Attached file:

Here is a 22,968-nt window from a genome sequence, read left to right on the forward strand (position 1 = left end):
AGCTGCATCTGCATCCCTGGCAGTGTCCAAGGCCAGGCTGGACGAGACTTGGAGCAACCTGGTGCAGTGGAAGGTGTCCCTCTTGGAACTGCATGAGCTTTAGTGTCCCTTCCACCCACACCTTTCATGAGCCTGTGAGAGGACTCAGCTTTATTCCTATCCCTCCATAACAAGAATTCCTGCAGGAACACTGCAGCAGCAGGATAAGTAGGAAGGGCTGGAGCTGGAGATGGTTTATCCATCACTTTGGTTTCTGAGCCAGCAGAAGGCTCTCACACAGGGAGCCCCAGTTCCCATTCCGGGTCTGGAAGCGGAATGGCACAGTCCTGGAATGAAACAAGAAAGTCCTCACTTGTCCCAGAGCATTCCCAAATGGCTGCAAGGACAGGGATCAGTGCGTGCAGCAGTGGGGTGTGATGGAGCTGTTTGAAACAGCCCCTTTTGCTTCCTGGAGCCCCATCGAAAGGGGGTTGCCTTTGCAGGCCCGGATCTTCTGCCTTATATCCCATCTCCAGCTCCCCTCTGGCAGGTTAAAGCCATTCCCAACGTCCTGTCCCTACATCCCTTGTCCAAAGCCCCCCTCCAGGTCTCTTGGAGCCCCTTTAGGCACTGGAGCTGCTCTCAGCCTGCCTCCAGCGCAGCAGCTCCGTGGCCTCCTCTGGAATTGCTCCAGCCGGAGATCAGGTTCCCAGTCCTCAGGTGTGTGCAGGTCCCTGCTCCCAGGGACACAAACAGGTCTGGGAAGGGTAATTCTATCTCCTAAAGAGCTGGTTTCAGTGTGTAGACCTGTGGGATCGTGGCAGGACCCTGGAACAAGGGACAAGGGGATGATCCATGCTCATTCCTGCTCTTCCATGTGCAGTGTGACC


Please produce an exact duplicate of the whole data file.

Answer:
Here is a 22,968-nt window from a genome sequence, read left to right on the forward strand (position 1 = left end):
AGCTGCATCTGCATCCCTGGCAGTGTCCAAGGCCAGGCTGGACGAGACTTGGAGCAACCTGGTGCAGTGGAAGGTGTCCCTCTTGGAACTGCATGAGCTTTAGTGTCCCTTCCACCCACACCTTTCATGAGCCTGTGAGAGGACTCAGCTTTATTCCTATCCCTCCATAACAAGAATTCCTGCAGGAACACTGCAGCAGCAGGATAAGTAGGAAGGGCTGGAGCTGGAGATGGTTTATCCATCACTTTGGTTTCTGAGCCAGCAGAAGGCTCTCACACAGGGAGCCCCAGTTCCCATTCCGGGTCTGGAAGCGGAATGGCACAGTCCTGGAATGAAACAAGAAAGTCCTCACTTGTCCCAGAGCATTCCCAAATGGCTGCAAGGACAGGGATCAGTGCGTGCAGCAGTGGGGTGTGATGGAGCTGTTTGAAACAGCCCCTTTTGCTTCCTGGAGCCCCATCGAAAGGGGGTTGCCTTTGCAGGCCCGGATCTTCTGCCTTATATCCCATCTCCAGCTCCCCTCTGGCAGGTTAAAGCCATTCCCAACGTCCTGTCCCTACATCCCTTGTCCAAAGCCCCCCTCCAGGTCTCTTGGAGCCCCTTTAGGCACTGGAGCTGCTCTCAGCCTGCCTCCAGCGCAGCAGCTCCGTGGCCTCCTCTGGAATTGCTCCAGCCGGAGATCAGGTTCCCAGTCCTCAGGTGTGTGCAGGTCCCTGCTCCCAGGGACACAAACAGGTCTGGGAAGGGTAATTCTATCTCCTAAAGAGCTGGTTTCAGTGTGTAGACCTGTGGGATCGTGGCAGGACCCTGGAACAAGGGACAAGGGGATGATCCATGCTCATTCCTGCTCTTCCATGTGCAGTGTGACC